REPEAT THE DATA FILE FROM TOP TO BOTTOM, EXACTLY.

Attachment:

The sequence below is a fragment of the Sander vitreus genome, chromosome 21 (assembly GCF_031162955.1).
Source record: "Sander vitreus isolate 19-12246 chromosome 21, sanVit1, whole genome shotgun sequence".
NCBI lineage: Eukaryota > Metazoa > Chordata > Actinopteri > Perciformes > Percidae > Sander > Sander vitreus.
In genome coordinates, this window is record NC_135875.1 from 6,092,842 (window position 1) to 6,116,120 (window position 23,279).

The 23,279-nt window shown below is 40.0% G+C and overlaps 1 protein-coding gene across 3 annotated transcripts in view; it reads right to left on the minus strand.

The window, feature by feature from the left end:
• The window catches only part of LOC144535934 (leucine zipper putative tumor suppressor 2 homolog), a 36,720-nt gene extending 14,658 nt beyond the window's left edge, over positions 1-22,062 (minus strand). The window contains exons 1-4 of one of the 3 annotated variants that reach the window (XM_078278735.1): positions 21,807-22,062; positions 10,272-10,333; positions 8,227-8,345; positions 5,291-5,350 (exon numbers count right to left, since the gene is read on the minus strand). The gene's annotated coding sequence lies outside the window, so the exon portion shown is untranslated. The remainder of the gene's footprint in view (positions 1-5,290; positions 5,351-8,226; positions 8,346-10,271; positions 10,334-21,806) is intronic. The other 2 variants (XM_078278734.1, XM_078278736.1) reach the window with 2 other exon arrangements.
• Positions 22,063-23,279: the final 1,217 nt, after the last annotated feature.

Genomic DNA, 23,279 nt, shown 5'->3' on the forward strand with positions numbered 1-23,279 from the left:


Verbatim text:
The sequence below is a fragment of the Sander vitreus genome, chromosome 21 (assembly GCF_031162955.1).
Source record: "Sander vitreus isolate 19-12246 chromosome 21, sanVit1, whole genome shotgun sequence".
NCBI lineage: Eukaryota > Metazoa > Chordata > Actinopteri > Perciformes > Percidae > Sander > Sander vitreus.
In genome coordinates, this window is record NC_135875.1 from 6,092,842 (window position 1) to 6,116,120 (window position 23,279).

The 23,279-nt window shown below is 40.0% G+C and overlaps 1 protein-coding gene across 3 annotated transcripts in view; it reads right to left on the minus strand.

The window, feature by feature from the left end:
• The window catches only part of LOC144535934 (leucine zipper putative tumor suppressor 2 homolog), a 36,720-nt gene extending 14,658 nt beyond the window's left edge, over positions 1-22,062 (minus strand). The window contains exons 1-4 of one of the 3 annotated variants that reach the window (XM_078278735.1): positions 21,807-22,062; positions 10,272-10,333; positions 8,227-8,345; positions 5,291-5,350 (exon numbers count right to left, since the gene is read on the minus strand). The gene's annotated coding sequence lies outside the window, so the exon portion shown is untranslated. The remainder of the gene's footprint in view (positions 1-5,290; positions 5,351-8,226; positions 8,346-10,271; positions 10,334-21,806) is intronic. The other 2 variants (XM_078278734.1, XM_078278736.1) reach the window with 2 other exon arrangements.
• Positions 22,063-23,279: the final 1,217 nt, after the last annotated feature.

Genomic DNA, 23,279 nt, shown 5'->3' on the forward strand with positions numbered 1-23,279 from the left: